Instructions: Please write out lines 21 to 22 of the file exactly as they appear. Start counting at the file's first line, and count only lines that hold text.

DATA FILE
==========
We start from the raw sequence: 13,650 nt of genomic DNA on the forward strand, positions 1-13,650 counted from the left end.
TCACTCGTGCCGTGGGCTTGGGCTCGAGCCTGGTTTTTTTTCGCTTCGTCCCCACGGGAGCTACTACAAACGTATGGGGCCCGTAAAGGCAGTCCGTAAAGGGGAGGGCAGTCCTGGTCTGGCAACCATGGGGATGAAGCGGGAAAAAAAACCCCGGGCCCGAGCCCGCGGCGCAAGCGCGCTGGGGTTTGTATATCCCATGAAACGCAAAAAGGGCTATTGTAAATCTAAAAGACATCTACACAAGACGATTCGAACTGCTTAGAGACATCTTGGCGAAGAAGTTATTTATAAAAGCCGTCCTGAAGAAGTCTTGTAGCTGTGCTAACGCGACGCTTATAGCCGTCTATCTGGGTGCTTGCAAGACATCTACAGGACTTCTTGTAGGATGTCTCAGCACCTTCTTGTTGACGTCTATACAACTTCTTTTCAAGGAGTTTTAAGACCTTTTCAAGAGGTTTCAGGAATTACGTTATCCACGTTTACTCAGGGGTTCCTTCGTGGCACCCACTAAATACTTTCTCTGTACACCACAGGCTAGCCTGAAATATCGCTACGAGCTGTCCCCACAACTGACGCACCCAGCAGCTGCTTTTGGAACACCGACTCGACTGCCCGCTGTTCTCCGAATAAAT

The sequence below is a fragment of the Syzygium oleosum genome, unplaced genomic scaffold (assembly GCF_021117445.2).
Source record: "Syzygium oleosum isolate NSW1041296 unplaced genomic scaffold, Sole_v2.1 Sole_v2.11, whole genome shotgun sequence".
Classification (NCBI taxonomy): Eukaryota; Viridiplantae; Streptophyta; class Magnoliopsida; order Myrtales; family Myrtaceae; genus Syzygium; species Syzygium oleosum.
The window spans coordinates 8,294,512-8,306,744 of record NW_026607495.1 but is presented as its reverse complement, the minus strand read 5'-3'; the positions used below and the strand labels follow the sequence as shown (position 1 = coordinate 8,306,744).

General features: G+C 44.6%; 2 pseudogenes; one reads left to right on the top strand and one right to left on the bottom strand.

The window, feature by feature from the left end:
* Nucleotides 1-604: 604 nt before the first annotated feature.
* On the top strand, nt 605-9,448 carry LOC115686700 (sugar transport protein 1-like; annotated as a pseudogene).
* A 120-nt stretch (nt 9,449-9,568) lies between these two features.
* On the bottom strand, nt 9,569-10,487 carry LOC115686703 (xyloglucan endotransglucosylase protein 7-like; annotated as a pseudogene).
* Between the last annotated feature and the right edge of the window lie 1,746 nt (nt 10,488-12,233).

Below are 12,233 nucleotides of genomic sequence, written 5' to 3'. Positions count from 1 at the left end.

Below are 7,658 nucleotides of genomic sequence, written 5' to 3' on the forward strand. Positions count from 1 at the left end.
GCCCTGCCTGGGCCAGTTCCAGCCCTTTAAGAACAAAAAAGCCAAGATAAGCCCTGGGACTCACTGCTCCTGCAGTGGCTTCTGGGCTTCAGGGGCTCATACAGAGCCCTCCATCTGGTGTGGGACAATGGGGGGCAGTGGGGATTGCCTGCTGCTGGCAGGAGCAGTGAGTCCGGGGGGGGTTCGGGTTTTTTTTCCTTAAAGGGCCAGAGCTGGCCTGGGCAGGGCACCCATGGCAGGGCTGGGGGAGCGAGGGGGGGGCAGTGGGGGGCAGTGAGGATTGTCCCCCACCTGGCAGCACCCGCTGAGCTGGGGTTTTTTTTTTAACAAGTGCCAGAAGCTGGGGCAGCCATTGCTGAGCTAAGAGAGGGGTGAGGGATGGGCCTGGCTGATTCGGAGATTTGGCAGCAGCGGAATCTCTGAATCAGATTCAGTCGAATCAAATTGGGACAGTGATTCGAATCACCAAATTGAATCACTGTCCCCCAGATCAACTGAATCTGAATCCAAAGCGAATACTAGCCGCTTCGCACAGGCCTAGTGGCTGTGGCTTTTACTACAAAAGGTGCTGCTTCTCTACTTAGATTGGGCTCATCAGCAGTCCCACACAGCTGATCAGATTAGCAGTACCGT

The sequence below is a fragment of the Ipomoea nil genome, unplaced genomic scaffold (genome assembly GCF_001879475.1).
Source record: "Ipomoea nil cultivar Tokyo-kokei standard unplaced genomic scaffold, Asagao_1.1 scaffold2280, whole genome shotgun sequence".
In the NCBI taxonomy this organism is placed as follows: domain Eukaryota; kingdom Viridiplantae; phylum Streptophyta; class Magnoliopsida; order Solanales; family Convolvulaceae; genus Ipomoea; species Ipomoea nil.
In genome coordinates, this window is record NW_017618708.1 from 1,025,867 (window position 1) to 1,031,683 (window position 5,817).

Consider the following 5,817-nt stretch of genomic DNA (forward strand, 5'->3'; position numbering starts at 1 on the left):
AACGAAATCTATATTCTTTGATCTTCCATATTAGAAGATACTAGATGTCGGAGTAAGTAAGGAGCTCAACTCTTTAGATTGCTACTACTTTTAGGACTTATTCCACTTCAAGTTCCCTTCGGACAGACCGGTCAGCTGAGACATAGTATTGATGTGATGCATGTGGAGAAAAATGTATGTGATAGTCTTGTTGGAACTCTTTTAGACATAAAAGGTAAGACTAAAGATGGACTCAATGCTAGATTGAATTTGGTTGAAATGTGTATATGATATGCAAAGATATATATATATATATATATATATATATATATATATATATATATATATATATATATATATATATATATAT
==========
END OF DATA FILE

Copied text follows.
Consider the following 5,817-nt stretch of genomic DNA (forward strand, 5'->3'; position numbering starts at 1 on the left):
AACGAAATCTATATTCTTTGATCTTCCATATTAGAAGATACTAGATGTCGGAGTAAGTAAGGAGCTCAACTCTTTAGATTGCTACTACTTTTAGGACTTATTCCACTTCAAGTTCCCTTCGGACAGACCGGTCAGCTGAGACATAGTATTGATGTGATGCATGTGGAGAAAAATGTATGTGATAGTCTTGTTGGAACTCTTTTAGACATAAAAGGTAAGACTAAAGATGGACTCAATGCTAGATTGAATTTGGTTGAAATGTGTATATGATATGCAAAGATATATATATATATATATATATATATATATATATATATATATATATATATATATATATATATATATATAT